Cricket virus info?

Sticktongue

Avid Member
So I'm just catching little glimpses of the cricket virus going around. What exactly is it? I'm guessing it's happened before, so does go away quickly or what?

Just curious as I have not been buying feeders for a year now but will be somewhat shortly and want to get educated in this.

Carson.
 

Dez

Chamalot Chameleons
Is there a NEW virus going thorough?

Few years ago there was massive die off on cricket farms because of the virus. Lucky Lure cricket farm in Florida where I use to get my feeders had t shut down and they had been in business for years.

Cricket farms started breeding hybrid crickets by crossing the black cricket with the brown cricket because they where resistant to the virus. Now all the crickets I buy from ghanns are all hybrids.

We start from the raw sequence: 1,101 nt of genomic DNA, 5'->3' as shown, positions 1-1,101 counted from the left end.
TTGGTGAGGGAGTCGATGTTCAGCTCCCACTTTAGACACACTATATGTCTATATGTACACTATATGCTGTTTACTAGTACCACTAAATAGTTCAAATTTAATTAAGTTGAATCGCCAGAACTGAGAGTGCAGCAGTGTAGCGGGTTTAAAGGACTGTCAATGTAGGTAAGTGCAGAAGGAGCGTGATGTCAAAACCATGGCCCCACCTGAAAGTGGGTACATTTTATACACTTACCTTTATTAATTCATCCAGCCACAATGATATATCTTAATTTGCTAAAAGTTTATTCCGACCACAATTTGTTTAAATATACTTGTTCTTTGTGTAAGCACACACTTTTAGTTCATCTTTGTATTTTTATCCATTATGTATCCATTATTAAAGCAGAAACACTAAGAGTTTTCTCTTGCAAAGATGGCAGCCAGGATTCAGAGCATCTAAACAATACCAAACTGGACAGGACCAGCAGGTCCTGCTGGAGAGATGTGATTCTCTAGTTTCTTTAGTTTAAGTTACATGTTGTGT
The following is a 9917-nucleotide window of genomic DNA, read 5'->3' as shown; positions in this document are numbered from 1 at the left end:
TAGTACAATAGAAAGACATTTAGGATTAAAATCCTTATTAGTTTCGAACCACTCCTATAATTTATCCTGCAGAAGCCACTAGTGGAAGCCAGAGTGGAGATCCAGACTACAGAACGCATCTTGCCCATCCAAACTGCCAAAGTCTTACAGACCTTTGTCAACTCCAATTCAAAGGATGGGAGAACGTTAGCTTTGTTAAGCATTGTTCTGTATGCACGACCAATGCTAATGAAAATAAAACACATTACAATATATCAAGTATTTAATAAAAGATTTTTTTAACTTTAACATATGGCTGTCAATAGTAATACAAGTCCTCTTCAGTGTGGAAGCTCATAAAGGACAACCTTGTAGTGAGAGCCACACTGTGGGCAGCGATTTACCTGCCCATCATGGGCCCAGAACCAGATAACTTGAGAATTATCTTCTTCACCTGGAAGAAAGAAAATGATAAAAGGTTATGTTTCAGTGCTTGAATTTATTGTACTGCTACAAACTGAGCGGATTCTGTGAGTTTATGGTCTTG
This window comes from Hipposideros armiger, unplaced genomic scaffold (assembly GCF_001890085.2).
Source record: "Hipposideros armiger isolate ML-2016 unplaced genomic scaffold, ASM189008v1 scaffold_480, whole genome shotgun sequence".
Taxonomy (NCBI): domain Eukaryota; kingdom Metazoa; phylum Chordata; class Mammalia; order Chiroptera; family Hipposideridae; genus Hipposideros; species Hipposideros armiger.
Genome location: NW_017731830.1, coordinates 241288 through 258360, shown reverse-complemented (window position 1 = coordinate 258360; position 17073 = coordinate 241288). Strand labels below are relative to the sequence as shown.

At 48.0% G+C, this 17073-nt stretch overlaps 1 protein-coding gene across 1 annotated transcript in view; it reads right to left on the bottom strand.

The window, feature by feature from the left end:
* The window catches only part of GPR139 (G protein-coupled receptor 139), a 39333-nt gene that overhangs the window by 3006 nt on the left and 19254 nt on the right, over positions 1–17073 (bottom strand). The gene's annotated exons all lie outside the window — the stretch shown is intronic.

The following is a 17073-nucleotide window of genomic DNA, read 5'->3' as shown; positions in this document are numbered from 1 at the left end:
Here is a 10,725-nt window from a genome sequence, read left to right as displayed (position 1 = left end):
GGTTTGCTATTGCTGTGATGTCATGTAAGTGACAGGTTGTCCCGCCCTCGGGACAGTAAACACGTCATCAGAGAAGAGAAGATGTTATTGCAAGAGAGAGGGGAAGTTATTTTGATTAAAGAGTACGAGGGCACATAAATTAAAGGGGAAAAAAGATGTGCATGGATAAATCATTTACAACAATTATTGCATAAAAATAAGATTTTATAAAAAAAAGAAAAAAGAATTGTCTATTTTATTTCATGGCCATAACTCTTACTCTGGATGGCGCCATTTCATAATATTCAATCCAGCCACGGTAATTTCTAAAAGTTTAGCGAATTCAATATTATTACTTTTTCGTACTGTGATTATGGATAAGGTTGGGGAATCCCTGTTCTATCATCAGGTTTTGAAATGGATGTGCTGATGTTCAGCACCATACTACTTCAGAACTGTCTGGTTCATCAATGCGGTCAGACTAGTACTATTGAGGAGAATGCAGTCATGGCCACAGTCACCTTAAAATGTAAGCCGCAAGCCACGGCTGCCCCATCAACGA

WildTosa

New Member
(Just joined to share whats happening with my crickets)

I seem to be having issues with my crickets.. I don't know the virus very well but I am losing crickets almost every hour. Received them only a week ago.

They seem to be constantly stretching and stiffening their legs for a few seconds before returning back to normal, they also have their mandibles open biting at nothing (I'm terrible at explaining) before eventually dying.

Not sure if this part of the virus but I live in Florida and got my crickets online from Petco.

EDIT: Contacted Petco and they said they haven't had any reports of the virus
 
There was a similar thread about this a while back, looks like this virus (or something similar) might be coming back around...
if its CrPV (cricket paralysis virus); its a densovirus, non zoonotic (you cant carry it), and non transmissible between invertebrates and vertebrates (ie your chams are safe). All the same, it is highly contagious between many inverts... Transmission is likely fecal/oral, but studies have also shown that mites can transmit the virus between crickets.